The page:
The 3-judge bench in the hearing the reference noticed that it was established that the deceased was confined illegally and that his body was cremated under a fictitious name. There was, however, no direct evidence that the accused had committed the murder of deceased by strangulating him. However, the recovery of a nylon rope and chain undoubtedly strengthens the prosecution case.

“A carefully thought out criminal plan has led to the cruel snuffing out of precious life. The players thought it through meticulously by destroying the corpus delicti by cremation.”

The Court further explained that the abduction followed by murder in appropriate cases can enable a court to presume that the abductor is the murderer. Now the principle is that after abduction, the abductor would be in a position to explain what happened to his victim and if he failed to do so, it is only natural and logical that an irresistible inference may be drawn that he has done away with the hapless victim. Section 106 of the Evidence Act would come to the assistance of the prosecution.

“Where abduction is followed by illegal confinement and still later by death, the inference becomes overwhelming that the victim died at the hands of those who abducted/confined him.”

In the light of the charge of abduction being proved, the Court held that even in the absence of any direct evidence relating to murder, the presumption of murder, being committed by the appellants would apply. In fact, the courts below have drawn a presumption about murder being committed. This is a presumption which cannot be said to be drawn without any basis.

[Somasundaram v. State, CRIMINAL APPEAL NO. 403 OF 2010, decided on 04.06.2020]

Also read:

September 2016 split verdict

Case BriefsForeign Courts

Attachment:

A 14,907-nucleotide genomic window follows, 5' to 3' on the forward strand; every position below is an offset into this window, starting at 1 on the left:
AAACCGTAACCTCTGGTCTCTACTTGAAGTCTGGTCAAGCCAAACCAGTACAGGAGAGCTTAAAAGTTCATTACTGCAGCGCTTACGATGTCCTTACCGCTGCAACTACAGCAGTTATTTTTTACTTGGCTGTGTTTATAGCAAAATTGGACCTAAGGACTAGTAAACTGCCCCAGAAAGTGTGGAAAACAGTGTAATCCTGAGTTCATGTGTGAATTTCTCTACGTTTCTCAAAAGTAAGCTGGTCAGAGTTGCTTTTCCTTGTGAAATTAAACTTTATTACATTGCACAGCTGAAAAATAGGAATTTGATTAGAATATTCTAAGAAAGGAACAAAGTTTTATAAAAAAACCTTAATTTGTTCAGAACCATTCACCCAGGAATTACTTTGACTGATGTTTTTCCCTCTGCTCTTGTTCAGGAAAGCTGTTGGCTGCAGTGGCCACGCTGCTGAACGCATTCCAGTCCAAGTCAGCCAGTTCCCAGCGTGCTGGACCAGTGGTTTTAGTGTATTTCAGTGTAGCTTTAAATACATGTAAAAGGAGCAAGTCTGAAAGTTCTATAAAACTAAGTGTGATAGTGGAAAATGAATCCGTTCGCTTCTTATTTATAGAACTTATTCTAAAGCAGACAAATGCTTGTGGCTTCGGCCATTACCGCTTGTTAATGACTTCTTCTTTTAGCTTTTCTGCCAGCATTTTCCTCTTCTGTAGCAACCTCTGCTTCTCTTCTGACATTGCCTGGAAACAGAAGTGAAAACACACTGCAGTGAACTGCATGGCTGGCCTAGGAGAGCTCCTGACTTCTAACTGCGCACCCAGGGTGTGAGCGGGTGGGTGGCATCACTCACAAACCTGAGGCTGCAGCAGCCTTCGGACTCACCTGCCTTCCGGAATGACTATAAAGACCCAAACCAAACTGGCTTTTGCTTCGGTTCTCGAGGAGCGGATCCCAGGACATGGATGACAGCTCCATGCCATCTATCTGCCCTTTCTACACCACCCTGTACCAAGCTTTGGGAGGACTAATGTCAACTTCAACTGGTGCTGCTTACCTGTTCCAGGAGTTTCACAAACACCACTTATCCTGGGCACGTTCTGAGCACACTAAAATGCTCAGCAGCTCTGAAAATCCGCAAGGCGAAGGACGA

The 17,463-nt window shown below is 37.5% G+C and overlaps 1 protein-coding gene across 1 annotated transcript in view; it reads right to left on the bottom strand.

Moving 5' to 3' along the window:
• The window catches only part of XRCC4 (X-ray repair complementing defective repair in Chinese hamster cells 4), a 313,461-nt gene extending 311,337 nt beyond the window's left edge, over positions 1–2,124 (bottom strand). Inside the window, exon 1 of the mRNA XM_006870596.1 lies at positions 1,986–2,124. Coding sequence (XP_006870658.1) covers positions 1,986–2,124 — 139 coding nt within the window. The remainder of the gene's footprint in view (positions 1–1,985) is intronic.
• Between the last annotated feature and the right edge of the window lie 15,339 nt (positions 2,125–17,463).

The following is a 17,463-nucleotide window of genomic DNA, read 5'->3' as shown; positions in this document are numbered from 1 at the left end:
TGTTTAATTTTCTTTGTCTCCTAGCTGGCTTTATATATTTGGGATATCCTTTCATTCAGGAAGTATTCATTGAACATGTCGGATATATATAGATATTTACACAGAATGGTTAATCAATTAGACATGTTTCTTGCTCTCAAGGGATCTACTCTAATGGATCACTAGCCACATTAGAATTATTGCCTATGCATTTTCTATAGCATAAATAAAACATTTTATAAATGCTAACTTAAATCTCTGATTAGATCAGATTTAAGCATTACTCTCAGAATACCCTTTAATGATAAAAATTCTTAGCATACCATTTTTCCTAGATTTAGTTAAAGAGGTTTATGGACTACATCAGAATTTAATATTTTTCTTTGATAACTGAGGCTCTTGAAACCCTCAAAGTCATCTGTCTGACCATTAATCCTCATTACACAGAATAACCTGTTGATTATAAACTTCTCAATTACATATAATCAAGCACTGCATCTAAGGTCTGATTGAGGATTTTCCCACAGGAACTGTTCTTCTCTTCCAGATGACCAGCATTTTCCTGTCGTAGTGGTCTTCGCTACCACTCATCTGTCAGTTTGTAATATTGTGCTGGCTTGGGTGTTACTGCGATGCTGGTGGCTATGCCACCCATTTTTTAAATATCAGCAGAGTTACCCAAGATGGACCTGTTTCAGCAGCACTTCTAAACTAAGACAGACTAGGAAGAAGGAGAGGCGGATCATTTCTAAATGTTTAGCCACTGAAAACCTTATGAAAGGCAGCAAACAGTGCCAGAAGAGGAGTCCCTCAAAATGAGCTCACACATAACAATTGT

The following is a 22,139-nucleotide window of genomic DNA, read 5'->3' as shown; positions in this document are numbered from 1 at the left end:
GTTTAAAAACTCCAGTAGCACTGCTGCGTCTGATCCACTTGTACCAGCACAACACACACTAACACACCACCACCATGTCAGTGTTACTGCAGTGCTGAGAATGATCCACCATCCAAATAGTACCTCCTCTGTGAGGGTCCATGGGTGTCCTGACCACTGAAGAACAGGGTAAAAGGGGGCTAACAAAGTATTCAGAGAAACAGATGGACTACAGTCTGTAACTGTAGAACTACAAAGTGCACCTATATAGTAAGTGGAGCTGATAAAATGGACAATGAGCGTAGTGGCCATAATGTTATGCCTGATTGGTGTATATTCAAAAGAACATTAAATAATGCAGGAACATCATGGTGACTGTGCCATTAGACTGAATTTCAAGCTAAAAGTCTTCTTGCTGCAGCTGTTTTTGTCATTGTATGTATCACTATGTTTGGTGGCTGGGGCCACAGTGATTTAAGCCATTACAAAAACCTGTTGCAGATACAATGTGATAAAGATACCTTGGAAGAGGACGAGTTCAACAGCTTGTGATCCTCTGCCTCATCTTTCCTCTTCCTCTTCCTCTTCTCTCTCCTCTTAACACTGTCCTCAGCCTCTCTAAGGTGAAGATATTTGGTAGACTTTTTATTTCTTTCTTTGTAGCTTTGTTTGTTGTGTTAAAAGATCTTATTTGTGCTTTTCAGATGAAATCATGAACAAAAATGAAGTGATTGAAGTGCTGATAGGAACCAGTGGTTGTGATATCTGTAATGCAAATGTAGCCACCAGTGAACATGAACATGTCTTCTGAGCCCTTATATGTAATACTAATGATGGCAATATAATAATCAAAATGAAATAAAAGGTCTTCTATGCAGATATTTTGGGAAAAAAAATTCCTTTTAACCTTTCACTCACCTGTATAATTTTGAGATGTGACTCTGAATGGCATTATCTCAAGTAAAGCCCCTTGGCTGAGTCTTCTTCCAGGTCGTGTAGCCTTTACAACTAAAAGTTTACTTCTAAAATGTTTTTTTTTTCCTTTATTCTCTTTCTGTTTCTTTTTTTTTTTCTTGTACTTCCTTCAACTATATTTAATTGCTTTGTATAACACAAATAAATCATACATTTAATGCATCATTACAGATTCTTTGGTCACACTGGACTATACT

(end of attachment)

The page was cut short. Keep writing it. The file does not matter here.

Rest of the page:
Supreme Court of Pakistan: A Division Bench of Asif Saeed Khan Khosa, C.J. and Syed Mansoor Ali Shah, J. in the current order consolidated all the relevant precedents and the best practices pertaining to the Test Identification Parade so as to remove confusions regarding their legal position in future.

The case at hand pertained to an alleged abduction for ransom and murder and admittedly the case depended upon some pieces of circumstantial evidence. The appellant herein was convicted and sentenced for offences under Sections 302(b) and 347 read with Section 34 of the Pakistan Penal Code and Section 7(a) of the Anti-Terrorism Act, 1997 (the Act). He was sentenced to death by the trial court. Aggrieved thereby, the appellant challenged his conviction and sentences before the High Court through an appeal which was partly allowed. The convictions and sentences of the appellant for the offences under Section 347 of PPC and Section 7(a) of the Act were set aside but his conviction for the offence under Section 302(b) PPC was upheld. The High Court reduced his sentence of death for the offence of murder to imprisonment for life. Leave to appeal was granted in this case in order to reappraise the evidence and the Supreme Court exercised this in the current case.

The Supreme Court while reappraising the evidences observed that prosecution had failed to prove its case beyond a reasonable doubt. But the Court doubted the competence and capability of the Special Judicial Magistrate appearing before the Trial Court such that he disregarded the law declared by the Court in its precedents and made a very important piece of evidence reduced in worth due to which the prosecution had to suffer irretrievably. During the Test Identification Parade, he conducted more than one accused in one go which the Court observed was against law.

The Court relied on the precedents in the cases of Lal Pasand v.  State, PLD 1981 SC 142, Imran Ashraf v. State, 2001 SCMR 424, Ziaullah v. State, 2008 SCMR 1210, Bacha Zeb v. State, 2010 SCMR 1189, Shafqat Mehmood v.  State, 2011 SCMR 537, Gulfam v. State, 2017 SCMR 1189, Hakeem v. State, 2017 SCMR 1546 and Kamal Din v. State, 2018 SCMR 577, and held that identification of many accused persons in one line in one go during a test identification parade was improper. It observed, “it has been clarified by this Court on a number of occasions that every accused person is to be put to a separate test identification parade.”